2010: Does 5 races at the end of the season alongside highly rated team-mate Kamui Kobayashi. He is outqualified 4-1 by the Japanese but scores 6 points over the 5 races, the same amount Pedro De La Rosa did over the previous 14.

So I have analysed Nick Heidfeld’s F1 career in a bit more detail than you did Dale, and I think it’s fair to say he has done a bit more than ‘nothing’ as you claimed. He has been team mates to Alesi, Raikkonen, Massa, Webber, Villeneuve and Kubica – all top class F1 drivers, and he beat all of them.

His only dud year in the sport was 2008, and even then he took some brilliant podiums – who could forget his glorious run to 2nd at Silverstone where he TWICE overtook 2 cars at once as he passed Alonso, Glock, Kovalainen and Raikkonen and was the only man not lapped by Hamilton.

Likewise at Spa that year when he took a terrific 2nd after overtaking Alonso, Bourdais, Kubica and Vettel in the last half a lap.

He might not have the charisma of Alonso or the swashbuckling style of Hamilton, but he’s right up there with them in terms of talent. To write him off as having achieved ‘NOTHING’ is very lazy and cliched and shows a very poor knowledge of the sport and a tabloid style of writing.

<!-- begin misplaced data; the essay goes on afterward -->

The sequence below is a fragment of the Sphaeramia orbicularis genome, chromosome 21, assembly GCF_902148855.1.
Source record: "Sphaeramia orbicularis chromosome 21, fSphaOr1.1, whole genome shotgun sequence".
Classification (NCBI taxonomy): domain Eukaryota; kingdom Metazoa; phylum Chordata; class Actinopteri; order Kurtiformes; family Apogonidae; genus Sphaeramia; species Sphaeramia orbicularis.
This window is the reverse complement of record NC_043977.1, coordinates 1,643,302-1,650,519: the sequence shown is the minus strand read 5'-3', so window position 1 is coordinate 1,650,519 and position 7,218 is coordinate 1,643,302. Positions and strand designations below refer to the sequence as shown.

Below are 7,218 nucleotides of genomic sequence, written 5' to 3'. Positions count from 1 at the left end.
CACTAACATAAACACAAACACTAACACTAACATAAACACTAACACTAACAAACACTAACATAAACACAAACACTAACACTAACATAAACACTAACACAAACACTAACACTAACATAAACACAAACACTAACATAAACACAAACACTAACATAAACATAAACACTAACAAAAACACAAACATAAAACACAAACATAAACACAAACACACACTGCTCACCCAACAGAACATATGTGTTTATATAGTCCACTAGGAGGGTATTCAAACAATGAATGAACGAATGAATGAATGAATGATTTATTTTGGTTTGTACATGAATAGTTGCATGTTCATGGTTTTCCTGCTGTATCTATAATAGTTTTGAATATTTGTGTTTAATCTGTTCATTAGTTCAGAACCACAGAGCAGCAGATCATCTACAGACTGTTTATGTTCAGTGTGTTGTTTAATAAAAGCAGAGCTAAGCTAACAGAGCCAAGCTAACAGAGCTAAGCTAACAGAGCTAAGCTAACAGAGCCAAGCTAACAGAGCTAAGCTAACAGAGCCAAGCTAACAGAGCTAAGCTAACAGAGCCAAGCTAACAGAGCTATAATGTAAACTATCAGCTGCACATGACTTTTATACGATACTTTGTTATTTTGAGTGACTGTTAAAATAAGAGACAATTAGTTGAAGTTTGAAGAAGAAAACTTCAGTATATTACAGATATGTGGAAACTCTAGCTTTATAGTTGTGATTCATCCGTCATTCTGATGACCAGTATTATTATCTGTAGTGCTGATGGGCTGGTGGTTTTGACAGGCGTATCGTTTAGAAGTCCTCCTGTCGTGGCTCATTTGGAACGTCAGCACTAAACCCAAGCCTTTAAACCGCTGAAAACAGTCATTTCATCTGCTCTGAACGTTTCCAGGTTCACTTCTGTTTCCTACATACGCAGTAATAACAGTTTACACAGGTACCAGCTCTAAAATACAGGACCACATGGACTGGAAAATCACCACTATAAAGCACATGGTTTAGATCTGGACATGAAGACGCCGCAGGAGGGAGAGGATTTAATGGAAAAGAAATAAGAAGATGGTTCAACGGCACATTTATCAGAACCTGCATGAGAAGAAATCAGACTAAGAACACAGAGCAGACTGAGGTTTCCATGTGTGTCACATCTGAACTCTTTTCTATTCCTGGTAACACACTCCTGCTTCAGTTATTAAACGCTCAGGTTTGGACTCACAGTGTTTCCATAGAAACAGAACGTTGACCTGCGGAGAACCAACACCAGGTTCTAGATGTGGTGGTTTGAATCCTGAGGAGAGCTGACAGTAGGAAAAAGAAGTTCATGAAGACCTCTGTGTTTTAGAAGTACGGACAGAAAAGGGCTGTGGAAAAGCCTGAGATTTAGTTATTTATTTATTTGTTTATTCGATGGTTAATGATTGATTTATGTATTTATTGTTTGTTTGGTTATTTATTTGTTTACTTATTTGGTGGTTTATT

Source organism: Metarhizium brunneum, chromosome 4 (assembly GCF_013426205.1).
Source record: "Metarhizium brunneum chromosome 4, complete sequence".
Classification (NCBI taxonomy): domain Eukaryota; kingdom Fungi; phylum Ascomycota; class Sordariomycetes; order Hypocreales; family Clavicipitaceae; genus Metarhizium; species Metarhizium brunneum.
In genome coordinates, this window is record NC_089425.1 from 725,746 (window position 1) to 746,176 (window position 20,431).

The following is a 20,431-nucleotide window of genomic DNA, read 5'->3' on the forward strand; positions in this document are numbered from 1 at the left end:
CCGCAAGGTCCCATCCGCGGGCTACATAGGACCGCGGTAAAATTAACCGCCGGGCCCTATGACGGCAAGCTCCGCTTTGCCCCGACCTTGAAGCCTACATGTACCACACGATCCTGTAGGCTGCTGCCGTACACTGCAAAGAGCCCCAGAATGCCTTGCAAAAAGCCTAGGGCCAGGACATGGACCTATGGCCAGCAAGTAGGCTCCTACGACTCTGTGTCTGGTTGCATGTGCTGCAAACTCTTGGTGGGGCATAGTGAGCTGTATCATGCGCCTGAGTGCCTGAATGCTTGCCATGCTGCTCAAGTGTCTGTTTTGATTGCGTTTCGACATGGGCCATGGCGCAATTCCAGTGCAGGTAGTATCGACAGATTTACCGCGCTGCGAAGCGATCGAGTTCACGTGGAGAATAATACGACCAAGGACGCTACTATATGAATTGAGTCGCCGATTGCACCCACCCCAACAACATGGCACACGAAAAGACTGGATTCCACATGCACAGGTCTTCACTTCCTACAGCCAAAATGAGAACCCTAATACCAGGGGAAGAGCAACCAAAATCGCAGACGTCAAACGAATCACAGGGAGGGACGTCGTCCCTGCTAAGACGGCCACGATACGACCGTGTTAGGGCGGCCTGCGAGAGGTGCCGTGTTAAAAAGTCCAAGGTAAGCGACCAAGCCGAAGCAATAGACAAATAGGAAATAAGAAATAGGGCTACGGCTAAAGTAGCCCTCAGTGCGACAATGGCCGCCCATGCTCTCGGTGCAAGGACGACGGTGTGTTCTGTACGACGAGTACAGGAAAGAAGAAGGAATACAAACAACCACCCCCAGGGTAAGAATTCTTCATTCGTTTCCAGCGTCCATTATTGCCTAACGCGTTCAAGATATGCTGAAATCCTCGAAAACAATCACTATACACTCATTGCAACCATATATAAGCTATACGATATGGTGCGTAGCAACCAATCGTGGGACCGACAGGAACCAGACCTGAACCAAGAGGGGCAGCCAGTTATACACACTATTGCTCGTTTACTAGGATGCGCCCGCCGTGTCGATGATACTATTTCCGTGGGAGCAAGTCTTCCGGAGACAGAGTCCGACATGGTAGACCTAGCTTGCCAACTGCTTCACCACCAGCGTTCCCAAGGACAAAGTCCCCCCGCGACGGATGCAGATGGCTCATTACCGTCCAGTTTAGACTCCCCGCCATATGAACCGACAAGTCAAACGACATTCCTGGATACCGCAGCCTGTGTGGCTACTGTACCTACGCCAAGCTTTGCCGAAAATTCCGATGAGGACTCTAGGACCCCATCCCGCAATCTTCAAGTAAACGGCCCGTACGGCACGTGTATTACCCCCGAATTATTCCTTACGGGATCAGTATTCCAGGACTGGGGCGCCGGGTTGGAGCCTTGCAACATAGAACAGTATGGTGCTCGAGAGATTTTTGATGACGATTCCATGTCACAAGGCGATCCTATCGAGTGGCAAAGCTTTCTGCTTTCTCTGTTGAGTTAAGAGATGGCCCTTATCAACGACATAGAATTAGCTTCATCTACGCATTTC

Hang your head in shame, Dale.



You write: ”To write him off as having achieved ‘NOTHING’ is very lazy and cliched and shows a very poor knowledge of the sport and a tabloid style of writing”.


For info I have been an avid follower and supporter of F1 since the late 60’s and pride myself on having an in depth knowledge of F1 since that time.

F1 to me is all about the special people who come every now and again, we currently have a few exceptional drivers competing at the same time and (in my opinion) Nick Heidfield is simply not one of them.

I can’t recall (and I’ve seen them all) a single race he’s been involved in which has stirred the blood, the same cannot be said of the likes of Hamiliton (to my eyes by far the most exciting and racy current driver), Alonso, Schumacher and Kubica to name a few of the current crop of drivers.

My opinion remains as I stated on the start of this thread, Heidfield is not top draw and never will be.


That’s enough of that thanks. Let’s move on.


Who would you have gone for?



James, as you’ll know NOTHING in F1 is impossible and if Renault were really serious about being seen as one of the big boys they should have shown a little imagination, – for example why not go for Webber? If they really believe in their car this would have been possible as it may have suited both Webber, Redbull and Renault and not forgetting Ecclestone!